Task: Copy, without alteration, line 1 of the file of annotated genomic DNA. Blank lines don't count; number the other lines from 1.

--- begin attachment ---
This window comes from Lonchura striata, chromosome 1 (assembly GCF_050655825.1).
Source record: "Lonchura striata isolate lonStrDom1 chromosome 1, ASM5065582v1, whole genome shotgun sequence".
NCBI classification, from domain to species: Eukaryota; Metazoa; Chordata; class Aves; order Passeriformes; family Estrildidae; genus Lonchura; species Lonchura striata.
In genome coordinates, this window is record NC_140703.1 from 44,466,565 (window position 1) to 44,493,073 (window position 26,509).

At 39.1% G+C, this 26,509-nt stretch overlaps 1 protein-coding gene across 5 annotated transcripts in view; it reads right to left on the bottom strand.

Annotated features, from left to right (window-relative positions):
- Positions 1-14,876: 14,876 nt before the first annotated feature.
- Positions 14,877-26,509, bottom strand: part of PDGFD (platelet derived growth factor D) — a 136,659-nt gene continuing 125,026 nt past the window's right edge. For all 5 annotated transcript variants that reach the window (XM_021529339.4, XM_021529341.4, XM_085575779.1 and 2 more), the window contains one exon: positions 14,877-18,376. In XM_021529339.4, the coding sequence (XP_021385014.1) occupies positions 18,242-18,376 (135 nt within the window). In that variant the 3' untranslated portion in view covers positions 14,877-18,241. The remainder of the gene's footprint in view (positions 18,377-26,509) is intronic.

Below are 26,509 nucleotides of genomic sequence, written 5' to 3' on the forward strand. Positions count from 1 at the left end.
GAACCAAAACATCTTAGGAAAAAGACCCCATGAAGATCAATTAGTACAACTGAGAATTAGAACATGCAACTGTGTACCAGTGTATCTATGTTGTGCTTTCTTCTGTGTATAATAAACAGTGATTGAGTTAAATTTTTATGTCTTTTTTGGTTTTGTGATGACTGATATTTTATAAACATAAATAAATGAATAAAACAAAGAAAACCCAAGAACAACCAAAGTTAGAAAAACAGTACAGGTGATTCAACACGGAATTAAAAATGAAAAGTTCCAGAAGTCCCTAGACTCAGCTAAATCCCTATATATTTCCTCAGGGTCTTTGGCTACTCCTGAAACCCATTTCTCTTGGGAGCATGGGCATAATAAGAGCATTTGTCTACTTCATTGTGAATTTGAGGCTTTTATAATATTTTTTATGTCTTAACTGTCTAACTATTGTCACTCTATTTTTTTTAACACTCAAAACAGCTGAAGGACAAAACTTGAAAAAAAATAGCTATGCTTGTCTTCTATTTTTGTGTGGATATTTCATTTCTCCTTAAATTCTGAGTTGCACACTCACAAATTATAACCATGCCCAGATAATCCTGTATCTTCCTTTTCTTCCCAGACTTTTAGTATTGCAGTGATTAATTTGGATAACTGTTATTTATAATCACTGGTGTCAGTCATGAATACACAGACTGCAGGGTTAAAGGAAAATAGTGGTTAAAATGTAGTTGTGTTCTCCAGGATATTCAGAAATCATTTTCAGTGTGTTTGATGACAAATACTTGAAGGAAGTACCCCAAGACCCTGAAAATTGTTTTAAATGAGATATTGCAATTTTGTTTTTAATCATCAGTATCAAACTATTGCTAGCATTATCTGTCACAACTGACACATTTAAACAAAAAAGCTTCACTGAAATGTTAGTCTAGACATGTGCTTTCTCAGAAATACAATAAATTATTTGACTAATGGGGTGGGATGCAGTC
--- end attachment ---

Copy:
This window comes from Lonchura striata, chromosome 1 (assembly GCF_050655825.1).